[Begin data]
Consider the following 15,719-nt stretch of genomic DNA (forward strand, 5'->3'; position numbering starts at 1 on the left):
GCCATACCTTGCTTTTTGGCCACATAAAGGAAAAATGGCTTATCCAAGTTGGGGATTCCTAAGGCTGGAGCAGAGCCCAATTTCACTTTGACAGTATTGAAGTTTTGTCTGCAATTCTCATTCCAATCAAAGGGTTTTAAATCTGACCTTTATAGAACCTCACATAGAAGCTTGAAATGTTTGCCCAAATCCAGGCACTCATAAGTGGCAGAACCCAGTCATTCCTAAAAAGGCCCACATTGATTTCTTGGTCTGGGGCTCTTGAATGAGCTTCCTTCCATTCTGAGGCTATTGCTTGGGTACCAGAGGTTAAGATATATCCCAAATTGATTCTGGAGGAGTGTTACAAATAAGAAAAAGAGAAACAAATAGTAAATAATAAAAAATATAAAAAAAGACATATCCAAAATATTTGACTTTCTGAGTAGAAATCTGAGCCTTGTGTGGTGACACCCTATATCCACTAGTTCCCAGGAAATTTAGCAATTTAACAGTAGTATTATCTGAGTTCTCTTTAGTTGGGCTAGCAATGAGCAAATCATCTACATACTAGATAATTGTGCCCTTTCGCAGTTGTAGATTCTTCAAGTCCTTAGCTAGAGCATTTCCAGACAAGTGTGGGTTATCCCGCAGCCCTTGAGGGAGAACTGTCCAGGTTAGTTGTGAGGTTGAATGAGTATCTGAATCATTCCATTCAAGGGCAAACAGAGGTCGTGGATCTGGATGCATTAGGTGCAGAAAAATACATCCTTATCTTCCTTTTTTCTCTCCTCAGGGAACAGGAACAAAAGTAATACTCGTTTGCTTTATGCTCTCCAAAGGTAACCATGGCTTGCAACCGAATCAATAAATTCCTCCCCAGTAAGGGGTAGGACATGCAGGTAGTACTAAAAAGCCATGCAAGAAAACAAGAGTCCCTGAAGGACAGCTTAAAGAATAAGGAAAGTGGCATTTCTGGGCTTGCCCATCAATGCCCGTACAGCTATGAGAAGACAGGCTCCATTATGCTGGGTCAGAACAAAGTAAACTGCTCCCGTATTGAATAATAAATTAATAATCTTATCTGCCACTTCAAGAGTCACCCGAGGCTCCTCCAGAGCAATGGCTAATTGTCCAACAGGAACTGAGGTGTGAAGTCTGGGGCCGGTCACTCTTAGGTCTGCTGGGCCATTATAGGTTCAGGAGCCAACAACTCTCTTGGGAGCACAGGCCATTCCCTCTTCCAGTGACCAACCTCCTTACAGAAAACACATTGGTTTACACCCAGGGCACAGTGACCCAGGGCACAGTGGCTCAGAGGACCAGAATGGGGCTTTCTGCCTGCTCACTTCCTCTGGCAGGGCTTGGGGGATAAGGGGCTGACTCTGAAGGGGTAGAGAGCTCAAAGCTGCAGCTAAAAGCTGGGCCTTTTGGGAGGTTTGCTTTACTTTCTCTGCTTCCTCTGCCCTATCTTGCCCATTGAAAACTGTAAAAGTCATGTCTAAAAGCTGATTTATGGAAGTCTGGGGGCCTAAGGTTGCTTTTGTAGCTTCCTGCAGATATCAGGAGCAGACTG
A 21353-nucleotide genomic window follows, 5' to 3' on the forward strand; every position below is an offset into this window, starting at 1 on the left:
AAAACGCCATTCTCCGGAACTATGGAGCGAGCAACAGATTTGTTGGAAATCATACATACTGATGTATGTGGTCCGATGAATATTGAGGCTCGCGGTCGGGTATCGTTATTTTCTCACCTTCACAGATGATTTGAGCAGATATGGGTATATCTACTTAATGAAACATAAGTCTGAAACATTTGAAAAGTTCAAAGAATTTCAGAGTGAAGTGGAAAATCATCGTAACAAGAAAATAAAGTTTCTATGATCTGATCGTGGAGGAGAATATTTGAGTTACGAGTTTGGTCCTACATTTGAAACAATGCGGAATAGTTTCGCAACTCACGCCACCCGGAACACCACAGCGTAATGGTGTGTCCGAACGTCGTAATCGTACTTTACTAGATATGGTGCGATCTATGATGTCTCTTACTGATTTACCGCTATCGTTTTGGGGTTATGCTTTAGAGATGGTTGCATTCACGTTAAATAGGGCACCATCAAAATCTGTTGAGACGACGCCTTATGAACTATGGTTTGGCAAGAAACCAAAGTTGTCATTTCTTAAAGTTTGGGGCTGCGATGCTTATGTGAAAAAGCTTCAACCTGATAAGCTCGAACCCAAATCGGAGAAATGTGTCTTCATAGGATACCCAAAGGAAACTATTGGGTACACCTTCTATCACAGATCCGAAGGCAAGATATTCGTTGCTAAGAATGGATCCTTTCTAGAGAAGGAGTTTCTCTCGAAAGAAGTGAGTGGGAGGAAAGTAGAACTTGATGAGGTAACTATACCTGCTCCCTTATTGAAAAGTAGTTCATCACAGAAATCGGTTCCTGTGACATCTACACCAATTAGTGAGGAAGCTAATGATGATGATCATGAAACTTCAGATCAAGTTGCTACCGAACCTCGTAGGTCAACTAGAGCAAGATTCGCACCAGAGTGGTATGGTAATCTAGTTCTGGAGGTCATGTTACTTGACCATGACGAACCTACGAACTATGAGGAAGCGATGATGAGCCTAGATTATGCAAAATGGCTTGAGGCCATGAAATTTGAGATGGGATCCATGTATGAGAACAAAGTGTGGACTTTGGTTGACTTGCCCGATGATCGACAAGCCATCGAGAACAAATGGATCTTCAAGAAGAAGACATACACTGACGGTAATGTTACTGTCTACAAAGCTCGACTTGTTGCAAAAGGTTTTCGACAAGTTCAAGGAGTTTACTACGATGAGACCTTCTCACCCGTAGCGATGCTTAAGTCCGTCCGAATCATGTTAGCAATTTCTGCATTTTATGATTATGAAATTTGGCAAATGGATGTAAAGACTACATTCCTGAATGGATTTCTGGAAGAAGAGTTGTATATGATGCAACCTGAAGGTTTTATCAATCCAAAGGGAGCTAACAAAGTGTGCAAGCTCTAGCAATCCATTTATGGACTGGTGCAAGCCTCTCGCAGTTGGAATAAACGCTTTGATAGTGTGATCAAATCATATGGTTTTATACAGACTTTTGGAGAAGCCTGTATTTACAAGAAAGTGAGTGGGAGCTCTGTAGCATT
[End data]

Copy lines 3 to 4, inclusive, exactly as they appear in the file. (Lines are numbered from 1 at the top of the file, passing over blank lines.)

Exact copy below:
A 21353-nucleotide genomic window follows, 5' to 3' on the forward strand; every position below is an offset into this window, starting at 1 on the left:
AAAACGCCATTCTCCGGAACTATGGAGCGAGCAACAGATTTGTTGGAAATCATACATACTGATGTATGTGGTCCGATGAATATTGAGGCTCGCGGTCGGGTATCGTTATTTTCTCACCTTCACAGATGATTTGAGCAGATATGGGTATATCTACTTAATGAAACATAAGTCTGAAACATTTGAAAAGTTCAAAGAATTTCAGAGTGAAGTGGAAAATCATCGTAACAAGAAAATAAAGTTTCTATGATCTGATCGTGGAGGAGAATATTTGAGTTACGAGTTTGGTCCTACATTTGAAACAATGCGGAATAGTTTCGCAACTCACGCCACCCGGAACACCACAGCGTAATGGTGTGTCCGAACGTCGTAATCGTACTTTACTAGATATGGTGCGATCTATGATGTCTCTTACTGATTTACCGCTATCGTTTTGGGGTTATGCTTTAGAGATGGTTGCATTCACGTTAAATAGGGCACCATCAAAATCTGTTGAGACGACGCCTTATGAACTATGGTTTGGCAAGAAACCAAAGTTGTCATTTCTTAAAGTTTGGGGCTGCGATGCTTATGTGAAAAAGCTTCAACCTGATAAGCTCGAACCCAAATCGGAGAAATGTGTCTTCATAGGATACCCAAAGGAAACTATTGGGTACACCTTCTATCACAGATCCGAAGGCAAGATATTCGTTGCTAAGAATGGATCCTTTCTAGAGAAGGAGTTTCTCTCGAAAGAAGTGAGTGGGAGGAAAGTAGAACTTGATGAGGTAACTATACCTGCTCCCTTATTGAAAAGTAGTTCATCACAGAAATCGGTTCCTGTGACATCTACACCAATTAGTGAGGAAGCTAATGATGATGATCATGAAACTTCAGATCAAGTTGCTACCGAACCTCGTAGGTCAACTAGAGCAAGATTCGCACCAGAGTGGTATGGTAATCTAGTTCTGGAGGTCATGTTACTTGACCATGACGAACCTACGAACTATGAGGAAGCGATGATGAGCCTAGATTATGCAAAATGGCTTGAGGCCATGAAATTTGAGATGGGATCCATGTATGAGAACAAAGTGTGGACTTTGGTTGACTTGCCCGATGATCGACAAGCCATCGAGAACAAATGGATCTTCAAGAAGAAGACATACACTGACGGTAATGTTACTGTCTACAAAGCTCGACTTGTTGCAAAAGGTTTTCGACAAGTTCAAGGAGTTTACTACGATGAGACCTTCTCACCCGTAGCGATGCTTAAGTCCGTCCGAATCATGTTAGCAATTTCTGCATTTTATGATTATGAAATTTGGCAAATGGATGTAAAGACTACATTCCTGAATGGATTTCTGGAAGAAGAGTTGTATATGATGCAACCTGAAGGTTTTATCAATCCAAAGGGAGCTAACAAAGTGTGCAAGCTCTAGCAATCCATTTATGGACTGGTGCAAGCCTCTCGCAGTTGGAATAAACGCTTTGATAGTGTGATCAAATCATATGGTTTTATACAGACTTTTGGAGAAGCCTGTATTTACAAGAAAGTGAGTGGGAGCTCTGTAGCATT